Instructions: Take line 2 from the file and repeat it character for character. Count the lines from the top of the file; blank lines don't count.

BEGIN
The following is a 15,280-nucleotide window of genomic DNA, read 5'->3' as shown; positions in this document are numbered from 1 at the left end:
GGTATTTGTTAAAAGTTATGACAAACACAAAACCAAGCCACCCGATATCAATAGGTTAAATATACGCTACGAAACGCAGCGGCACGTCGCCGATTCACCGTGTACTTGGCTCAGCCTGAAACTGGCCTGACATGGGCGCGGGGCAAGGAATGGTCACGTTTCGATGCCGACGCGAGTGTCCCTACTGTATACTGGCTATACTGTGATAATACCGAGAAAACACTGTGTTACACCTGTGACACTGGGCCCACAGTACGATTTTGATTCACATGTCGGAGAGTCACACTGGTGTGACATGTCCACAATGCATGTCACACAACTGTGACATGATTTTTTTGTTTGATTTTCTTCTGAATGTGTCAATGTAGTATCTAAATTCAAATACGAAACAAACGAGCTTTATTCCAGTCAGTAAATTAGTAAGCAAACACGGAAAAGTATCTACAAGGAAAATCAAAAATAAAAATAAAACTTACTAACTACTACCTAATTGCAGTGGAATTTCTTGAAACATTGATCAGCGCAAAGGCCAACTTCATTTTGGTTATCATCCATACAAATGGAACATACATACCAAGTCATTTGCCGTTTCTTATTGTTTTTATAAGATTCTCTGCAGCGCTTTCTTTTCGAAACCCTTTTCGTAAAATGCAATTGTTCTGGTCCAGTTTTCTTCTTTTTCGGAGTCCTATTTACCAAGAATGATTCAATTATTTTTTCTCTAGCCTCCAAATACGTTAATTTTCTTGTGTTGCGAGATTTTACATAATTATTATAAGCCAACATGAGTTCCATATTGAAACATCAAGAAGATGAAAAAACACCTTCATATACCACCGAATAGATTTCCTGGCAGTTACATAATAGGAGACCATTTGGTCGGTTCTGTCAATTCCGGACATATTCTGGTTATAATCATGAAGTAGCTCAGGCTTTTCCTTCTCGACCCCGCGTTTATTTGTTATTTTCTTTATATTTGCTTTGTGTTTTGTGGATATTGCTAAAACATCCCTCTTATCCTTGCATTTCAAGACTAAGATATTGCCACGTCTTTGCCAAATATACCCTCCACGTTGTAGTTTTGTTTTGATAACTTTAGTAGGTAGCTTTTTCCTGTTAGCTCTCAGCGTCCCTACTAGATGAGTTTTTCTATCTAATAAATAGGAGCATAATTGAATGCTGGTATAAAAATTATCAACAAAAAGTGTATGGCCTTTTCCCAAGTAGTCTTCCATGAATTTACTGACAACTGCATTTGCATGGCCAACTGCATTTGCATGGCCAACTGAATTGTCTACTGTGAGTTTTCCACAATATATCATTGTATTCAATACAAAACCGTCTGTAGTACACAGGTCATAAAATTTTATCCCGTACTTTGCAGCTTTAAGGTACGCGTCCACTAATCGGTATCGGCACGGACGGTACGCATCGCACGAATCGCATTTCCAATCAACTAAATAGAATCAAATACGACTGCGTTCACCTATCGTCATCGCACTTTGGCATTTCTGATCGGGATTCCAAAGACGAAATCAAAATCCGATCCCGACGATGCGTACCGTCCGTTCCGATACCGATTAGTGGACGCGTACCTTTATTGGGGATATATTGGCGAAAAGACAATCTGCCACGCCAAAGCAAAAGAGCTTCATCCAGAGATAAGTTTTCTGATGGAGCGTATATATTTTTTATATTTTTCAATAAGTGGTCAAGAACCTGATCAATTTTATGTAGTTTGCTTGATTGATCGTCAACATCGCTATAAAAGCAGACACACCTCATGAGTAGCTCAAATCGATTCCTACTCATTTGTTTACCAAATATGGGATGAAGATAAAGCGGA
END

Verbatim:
GGTATTTGTTAAAAGTTATGACAAACACAAAACCAAGCCACCCGATATCAATAGGTTAAATATACGCTACGAAACGCAGCGGCACGTCGCCGATTCACCGTGTACTTGGCTCAGCCTGAAACTGGCCTGACATGGGCGCGGGGCAAGGAATGGTCACGTTTCGATGCCGACGCGAGTGTCCCTACTGTATACTGGCTATACTGTGATAATACCGAGAAAACACTGTGTTACACCTGTGACACTGGGCCCACAGTACGATTTTGATTCACATGTCGGAGAGTCACACTGGTGTGACATGTCCACAATGCATGTCACACAACTGTGACATGATTTTTTTGTTTGATTTTCTTCTGAATGTGTCAATGTAGTATCTAAATTCAAATACGAAACAAACGAGCTTTATTCCAGTCAGTAAATTAGTAAGCAAACACGGAAAAGTATCTACAAGGAAAATCAAAAATAAAAATAAAACTTACTAACTACTACCTAATTGCAGTGGAATTTCTTGAAACATTGATCAGCGCAAAGGCCAACTTCATTTTGGTTATCATCCATACAAATGGAACATACATACCAAGTCATTTGCCGTTTCTTATTGTTTTTATAAGATTCTCTGCAGCGCTTTCTTTTCGAAACCCTTTTCGTAAAATGCAATTGTTCTGGTCCAGTTTTCTTCTTTTTCGGAGTCCTATTTACCAAGAATGATTCAATTATTTTTTCTCTAGCCTCCAAATACGTTAATTTTCTTGTGTTGCGAGATTTTACATAATTATTATAAGCCAACATGAGTTCCATATTGAAACATCAAGAAGATGAAAAAACACCTTCATATACCACCGAATAGATTTCCTGGCAGTTACATAATAGGAGACCATTTGGTCGGTTCTGTCAATTCCGGACATATTCTGGTTATAATCATGAAGTAGCTCAGGCTTTTCCTTCTCGACCCCGCGTTTATTTGTTATTTTCTTTATATTTGCTTTGTGTTTTGTGGATATTGCTAAAACATCCCTCTTATCCTTGCATTTCAAGACTAAGATATTGCCACGTCTTTGCCAAATATACCCTCCACGTTGTAGTTTTGTTTTGATAACTTTAGTAGGTAGCTTTTTCCTGTTAGCTCTCAGCGTCCCTACTAGATGAGTTTTTCTATCTAATAAATAGGAGCATAATTGAATGCTGGTATAAAAATTATCAACAAAAAGTGTATGGCCTTTTCCCAAGTAGTCTTCCATGAATTTACTGACAACTGCATTTGCATGGCCAACTGCATTTGCATGGCCAACTGAATTGTCTACTGTGAGTTTTCCACAATATATCATTGTATTCAATACAAAACCGTCTGTAGTACACAGGTCATAAAATTTTATCCCGTACTTTGCAGCTTTAAGGTACGCGTCCACTAATCGGTATCGGCACGGACGGTACGCATCGCACGAATCGCATTTCCAATCAACTAAATAGAATCAAATACGACTGCGTTCACCTATCGTCATCGCACTTTGGCATTTCTGATCGGGATTCCAAAGACGAAATCAAAATCCGATCCCGACGATGCGTACCGTCCGTTCCGATACCGATTAGTGGACGCGTACCTTTATTGGGGATATATTGGCGAAAAGACAATCTGCCACGCCAAAGCAAAAGAGCTTCATCCAGAGATAAGTTTTCTGATGGAGCGTATATATTTTTTATATTTTTCAATAAGTGGTCAAGAACCTGATCAATTTTATGTAGTTTGCTTGATTGATCGTCAACATCGCTATAAAAGCAGACACACCTCATGAGTAGCTCAAATCGATTCCTACTCATTTGTTTACCAAATATGGGATGAAGATAAAGCGGA